Multicolour Flow Cytometry (MFC) is a technology for analyzing cell characteristic with high sensitivity: it can detect up to one divergent cell amongst one million normal cells.
Flow cytometry is a technology that plays a vital role in medical research, enabling in-depth cell analysis and immunophenotyping. Researchers utilize fluorescent markers to explore cell populations, immune system functions, and biomarker detection.
This technique offers valuable data on single-cell characteristics, advancing our understanding of immunology, hematology, and cancer research. Flow cytometry’s applications extend to clinical diagnostics, offering a powerful tool for analyzing and diagnosing immunological disorders.
With multicolor flow cytometry, researchers gain unprecedented insights into complex cellular interactions, driving transformative discoveries in the medical field.
The crowded data output is currently manually interpreted by the expert for diagnosis and monitoring. Translating the data into relevant information requires lots of expertise, time, and experience. Moreover, the process is restricted to the availability of clinical expert and presents risks of human biases and errors.
The fast growing advancements in MFC have led to the possibility of measuring dozens of characteristics per individual cell, providing large volumes of raw data. The crowded data output is currently manually interpreted by the expert for diagnosis and monitoring.
Translating the data into relevant information requires lots of expertise, time, and experience. Moreover, the process is restricted to the availability of clinical expert and presents risks of human biases and errors.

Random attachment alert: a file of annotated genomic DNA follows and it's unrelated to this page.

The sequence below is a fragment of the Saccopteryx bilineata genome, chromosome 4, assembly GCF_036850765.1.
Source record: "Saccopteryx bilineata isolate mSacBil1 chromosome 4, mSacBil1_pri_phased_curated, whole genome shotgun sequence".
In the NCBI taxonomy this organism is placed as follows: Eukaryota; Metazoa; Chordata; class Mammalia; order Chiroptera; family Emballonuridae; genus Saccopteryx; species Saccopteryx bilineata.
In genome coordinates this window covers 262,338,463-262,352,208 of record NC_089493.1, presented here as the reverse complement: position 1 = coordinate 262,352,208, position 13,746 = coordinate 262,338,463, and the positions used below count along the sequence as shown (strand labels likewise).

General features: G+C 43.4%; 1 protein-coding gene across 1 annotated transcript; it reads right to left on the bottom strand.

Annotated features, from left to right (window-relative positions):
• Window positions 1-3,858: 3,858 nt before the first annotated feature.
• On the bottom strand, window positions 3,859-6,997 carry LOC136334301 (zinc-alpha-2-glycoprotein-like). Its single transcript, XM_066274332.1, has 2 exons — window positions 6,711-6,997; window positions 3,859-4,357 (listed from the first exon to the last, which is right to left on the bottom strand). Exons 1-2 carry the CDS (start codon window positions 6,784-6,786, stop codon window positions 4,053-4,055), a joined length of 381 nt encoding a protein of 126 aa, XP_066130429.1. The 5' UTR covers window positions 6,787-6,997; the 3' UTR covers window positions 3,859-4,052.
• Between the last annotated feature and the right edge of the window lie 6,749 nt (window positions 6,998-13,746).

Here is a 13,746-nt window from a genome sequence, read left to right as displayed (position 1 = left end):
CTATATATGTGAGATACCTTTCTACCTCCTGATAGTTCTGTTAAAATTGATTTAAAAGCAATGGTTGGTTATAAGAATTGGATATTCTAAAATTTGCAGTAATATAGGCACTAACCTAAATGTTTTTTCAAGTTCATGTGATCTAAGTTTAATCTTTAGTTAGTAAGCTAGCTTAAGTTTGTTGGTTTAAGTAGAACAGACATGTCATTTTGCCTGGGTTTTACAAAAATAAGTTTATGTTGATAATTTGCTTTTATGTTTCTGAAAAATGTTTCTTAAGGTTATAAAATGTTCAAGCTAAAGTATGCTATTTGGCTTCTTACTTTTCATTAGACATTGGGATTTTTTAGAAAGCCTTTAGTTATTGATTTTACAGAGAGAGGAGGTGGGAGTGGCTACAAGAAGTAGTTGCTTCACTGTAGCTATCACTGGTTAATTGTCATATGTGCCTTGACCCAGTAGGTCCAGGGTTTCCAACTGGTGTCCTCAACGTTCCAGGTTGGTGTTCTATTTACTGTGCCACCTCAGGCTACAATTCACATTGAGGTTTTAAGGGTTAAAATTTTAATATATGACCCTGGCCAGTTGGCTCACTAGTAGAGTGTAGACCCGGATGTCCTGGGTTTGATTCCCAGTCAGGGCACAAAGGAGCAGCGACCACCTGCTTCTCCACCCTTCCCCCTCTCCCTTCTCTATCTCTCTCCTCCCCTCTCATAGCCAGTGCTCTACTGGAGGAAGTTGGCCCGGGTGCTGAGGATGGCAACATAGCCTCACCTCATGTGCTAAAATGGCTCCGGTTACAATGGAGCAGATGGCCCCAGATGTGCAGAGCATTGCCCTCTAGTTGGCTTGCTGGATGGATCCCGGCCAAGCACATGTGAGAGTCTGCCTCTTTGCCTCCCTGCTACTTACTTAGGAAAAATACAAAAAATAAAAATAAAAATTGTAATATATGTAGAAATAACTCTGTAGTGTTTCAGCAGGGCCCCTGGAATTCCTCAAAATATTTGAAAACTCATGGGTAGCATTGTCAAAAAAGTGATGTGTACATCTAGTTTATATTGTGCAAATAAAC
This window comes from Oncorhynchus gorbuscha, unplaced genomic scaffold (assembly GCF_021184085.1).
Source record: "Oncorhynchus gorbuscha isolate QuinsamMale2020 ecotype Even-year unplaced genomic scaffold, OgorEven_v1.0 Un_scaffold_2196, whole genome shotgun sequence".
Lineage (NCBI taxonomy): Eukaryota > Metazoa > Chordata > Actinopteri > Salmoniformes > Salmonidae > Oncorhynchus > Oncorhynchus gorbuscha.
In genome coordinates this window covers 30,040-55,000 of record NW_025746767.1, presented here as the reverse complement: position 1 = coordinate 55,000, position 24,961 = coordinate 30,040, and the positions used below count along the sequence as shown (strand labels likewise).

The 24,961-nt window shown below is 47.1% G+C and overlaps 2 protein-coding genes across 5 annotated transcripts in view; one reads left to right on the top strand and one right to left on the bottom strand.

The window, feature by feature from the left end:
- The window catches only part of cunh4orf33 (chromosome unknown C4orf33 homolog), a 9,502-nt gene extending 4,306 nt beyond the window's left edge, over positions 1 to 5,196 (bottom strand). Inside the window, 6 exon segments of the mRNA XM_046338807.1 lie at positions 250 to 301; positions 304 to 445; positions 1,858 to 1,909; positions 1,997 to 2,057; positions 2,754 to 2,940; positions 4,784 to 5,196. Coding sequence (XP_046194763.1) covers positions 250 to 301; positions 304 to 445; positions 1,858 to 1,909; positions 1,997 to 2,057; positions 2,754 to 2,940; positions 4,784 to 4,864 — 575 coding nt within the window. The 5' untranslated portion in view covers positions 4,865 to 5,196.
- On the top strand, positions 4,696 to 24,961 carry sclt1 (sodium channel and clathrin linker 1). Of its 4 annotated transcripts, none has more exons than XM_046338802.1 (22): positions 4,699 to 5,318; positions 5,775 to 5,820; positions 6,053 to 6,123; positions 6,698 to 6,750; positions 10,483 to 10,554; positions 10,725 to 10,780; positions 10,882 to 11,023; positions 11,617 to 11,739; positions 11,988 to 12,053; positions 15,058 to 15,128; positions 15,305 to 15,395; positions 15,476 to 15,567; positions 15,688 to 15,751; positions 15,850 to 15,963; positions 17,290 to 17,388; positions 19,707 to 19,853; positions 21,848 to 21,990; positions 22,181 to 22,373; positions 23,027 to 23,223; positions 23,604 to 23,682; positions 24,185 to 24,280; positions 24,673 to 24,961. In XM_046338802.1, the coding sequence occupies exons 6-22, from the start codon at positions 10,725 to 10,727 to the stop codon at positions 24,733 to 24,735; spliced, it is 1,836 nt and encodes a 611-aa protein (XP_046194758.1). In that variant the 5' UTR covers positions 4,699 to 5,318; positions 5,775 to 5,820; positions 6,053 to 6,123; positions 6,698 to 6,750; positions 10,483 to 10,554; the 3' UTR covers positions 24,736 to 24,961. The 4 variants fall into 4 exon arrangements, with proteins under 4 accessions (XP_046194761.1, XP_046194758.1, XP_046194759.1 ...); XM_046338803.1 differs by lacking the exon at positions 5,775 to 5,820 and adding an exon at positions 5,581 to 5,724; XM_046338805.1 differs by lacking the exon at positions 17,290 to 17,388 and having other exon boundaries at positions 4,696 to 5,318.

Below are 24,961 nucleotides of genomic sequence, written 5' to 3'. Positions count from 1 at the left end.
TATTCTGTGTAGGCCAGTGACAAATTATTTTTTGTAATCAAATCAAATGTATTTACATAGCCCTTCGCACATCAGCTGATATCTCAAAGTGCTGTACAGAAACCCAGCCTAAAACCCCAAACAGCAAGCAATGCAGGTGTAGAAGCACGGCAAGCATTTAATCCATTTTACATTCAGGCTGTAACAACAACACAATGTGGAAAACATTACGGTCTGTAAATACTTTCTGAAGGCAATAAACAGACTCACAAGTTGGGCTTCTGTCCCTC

• multiple markers
• multiple lasers
• manual decision steps
• experienced based job
• human biased and errors
• manual identification of cell populations of interest
• operator dependent
• high dimensionality of data
• manual analysis of homogeneous cell population
• subjective but critical to correct findings
• technological evolution FC devices
To tackle this clinical challenge, researchers of the Radboud University and the University Medical Centre Utrecht developed an AI algorithm that can analyze the large volumes of raw data produced by the Flow Cytometry and represents the findings as a simplified 2D-image.
The novel method ECLIPSE (Elimination of Cells Lying in Patterns Similar to Endogeneity) identifies and characterize aberrant cells present in individuals out of homeostasis. ECLIPSE combines dimensionality reduction by Simultaneous Component Analysis with Kernel Density Estimates.
PCA model on the control cells + projection of cells from patients
Elimination of healthy-like cells in patients: “equal to normal” as principle
PCA model on abnormal / disease specific cells